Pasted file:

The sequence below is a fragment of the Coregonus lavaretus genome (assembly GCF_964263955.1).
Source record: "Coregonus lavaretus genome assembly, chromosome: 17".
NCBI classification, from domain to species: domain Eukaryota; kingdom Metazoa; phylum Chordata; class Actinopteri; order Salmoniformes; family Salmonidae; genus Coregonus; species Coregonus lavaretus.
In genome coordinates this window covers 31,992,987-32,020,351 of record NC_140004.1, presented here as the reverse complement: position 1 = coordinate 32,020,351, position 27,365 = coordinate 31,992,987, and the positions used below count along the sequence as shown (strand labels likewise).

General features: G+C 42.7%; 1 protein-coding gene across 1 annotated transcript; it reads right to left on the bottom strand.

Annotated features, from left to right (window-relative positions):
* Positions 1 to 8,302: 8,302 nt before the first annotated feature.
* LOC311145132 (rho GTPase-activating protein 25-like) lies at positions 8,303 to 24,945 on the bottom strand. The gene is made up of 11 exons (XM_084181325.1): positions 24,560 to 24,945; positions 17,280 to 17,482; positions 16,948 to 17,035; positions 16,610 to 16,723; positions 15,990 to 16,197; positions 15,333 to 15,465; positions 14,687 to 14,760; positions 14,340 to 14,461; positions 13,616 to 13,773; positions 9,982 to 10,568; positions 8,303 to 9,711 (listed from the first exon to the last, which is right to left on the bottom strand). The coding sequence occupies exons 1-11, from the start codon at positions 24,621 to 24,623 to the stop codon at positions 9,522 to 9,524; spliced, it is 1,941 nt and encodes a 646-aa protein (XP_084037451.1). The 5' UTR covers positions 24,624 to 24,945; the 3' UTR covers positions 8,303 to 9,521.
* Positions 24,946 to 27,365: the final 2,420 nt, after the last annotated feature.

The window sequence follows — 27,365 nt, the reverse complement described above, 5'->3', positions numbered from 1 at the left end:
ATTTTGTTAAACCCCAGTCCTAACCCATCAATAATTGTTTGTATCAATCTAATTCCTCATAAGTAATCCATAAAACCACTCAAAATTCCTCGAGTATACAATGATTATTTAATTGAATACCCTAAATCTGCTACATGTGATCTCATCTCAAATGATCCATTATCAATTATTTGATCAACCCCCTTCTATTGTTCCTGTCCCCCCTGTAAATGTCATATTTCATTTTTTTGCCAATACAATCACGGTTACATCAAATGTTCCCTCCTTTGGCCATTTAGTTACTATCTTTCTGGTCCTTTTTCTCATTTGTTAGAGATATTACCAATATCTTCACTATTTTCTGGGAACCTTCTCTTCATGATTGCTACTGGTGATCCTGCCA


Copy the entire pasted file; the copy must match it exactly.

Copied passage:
The sequence below is a fragment of the Coregonus lavaretus genome (assembly GCF_964263955.1).
Source record: "Coregonus lavaretus genome assembly, chromosome: 17".
NCBI classification, from domain to species: domain Eukaryota; kingdom Metazoa; phylum Chordata; class Actinopteri; order Salmoniformes; family Salmonidae; genus Coregonus; species Coregonus lavaretus.
In genome coordinates this window covers 31,992,987-32,020,351 of record NC_140004.1, presented here as the reverse complement: position 1 = coordinate 32,020,351, position 27,365 = coordinate 31,992,987, and the positions used below count along the sequence as shown (strand labels likewise).

General features: G+C 42.7%; 1 protein-coding gene across 1 annotated transcript; it reads right to left on the bottom strand.

Annotated features, from left to right (window-relative positions):
* Positions 1 to 8,302: 8,302 nt before the first annotated feature.
* LOC311145132 (rho GTPase-activating protein 25-like) lies at positions 8,303 to 24,945 on the bottom strand. The gene is made up of 11 exons (XM_084181325.1): positions 24,560 to 24,945; positions 17,280 to 17,482; positions 16,948 to 17,035; positions 16,610 to 16,723; positions 15,990 to 16,197; positions 15,333 to 15,465; positions 14,687 to 14,760; positions 14,340 to 14,461; positions 13,616 to 13,773; positions 9,982 to 10,568; positions 8,303 to 9,711 (listed from the first exon to the last, which is right to left on the bottom strand). The coding sequence occupies exons 1-11, from the start codon at positions 24,621 to 24,623 to the stop codon at positions 9,522 to 9,524; spliced, it is 1,941 nt and encodes a 646-aa protein (XP_084037451.1). The 5' UTR covers positions 24,624 to 24,945; the 3' UTR covers positions 8,303 to 9,521.
* Positions 24,946 to 27,365: the final 2,420 nt, after the last annotated feature.

The window sequence follows — 27,365 nt, the reverse complement described above, 5'->3', positions numbered from 1 at the left end:
ATTTTGTTAAACCCCAGTCCTAACCCATCAATAATTGTTTGTATCAATCTAATTCCTCATAAGTAATCCATAAAACCACTCAAAATTCCTCGAGTATACAATGATTATTTAATTGAATACCCTAAATCTGCTACATGTGATCTCATCTCAAATGATCCATTATCAATTATTTGATCAACCCCCTTCTATTGTTCCTGTCCCCCCTGTAAATGTCATATTTCATTTTTTTGCCAATACAATCACGGTTACATCAAATGTTCCCTCCTTTGGCCATTTAGTTACTATCTTTCTGGTCCTTTTTCTCATTTGTTAGAGATATTACCAATATCTTCACTATTTTCTGGGAACCTTCTCTTCATGATTGCTACTGGTGATCCTGCCA